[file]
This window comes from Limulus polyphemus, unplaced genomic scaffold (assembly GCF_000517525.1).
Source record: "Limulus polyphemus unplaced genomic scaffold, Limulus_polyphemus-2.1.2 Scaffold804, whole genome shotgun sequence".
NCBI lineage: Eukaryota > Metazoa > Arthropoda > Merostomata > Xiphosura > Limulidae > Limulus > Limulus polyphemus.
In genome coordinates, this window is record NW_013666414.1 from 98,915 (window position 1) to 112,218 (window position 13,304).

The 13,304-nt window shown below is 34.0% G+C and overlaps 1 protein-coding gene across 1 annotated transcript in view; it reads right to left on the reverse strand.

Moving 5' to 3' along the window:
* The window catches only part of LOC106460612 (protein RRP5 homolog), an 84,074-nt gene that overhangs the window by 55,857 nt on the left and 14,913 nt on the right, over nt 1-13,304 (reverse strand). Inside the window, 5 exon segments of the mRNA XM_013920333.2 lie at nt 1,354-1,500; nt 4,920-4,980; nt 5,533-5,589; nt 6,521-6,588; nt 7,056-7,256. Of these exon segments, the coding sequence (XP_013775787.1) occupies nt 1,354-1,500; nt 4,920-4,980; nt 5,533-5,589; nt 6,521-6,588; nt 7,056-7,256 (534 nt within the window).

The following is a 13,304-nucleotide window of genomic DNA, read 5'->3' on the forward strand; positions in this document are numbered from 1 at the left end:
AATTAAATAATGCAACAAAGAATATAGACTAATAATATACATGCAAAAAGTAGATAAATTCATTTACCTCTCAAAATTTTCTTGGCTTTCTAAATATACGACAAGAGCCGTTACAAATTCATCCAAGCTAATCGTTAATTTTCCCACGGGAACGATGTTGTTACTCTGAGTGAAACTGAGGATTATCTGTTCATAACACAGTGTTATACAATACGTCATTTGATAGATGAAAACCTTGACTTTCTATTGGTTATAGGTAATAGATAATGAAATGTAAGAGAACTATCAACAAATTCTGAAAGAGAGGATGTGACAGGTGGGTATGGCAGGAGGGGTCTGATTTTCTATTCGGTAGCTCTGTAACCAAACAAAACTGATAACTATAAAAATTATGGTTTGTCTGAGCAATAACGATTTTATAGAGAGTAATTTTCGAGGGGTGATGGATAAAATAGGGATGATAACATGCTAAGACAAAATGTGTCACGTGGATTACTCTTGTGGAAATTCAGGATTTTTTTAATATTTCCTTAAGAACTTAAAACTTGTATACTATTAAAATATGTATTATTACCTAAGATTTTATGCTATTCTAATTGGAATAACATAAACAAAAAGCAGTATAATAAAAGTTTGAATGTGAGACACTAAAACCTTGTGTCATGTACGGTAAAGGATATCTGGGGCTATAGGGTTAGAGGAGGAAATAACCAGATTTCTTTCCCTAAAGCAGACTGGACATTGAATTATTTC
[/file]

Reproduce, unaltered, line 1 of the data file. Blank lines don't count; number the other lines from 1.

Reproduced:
This window comes from Limulus polyphemus, unplaced genomic scaffold (assembly GCF_000517525.1).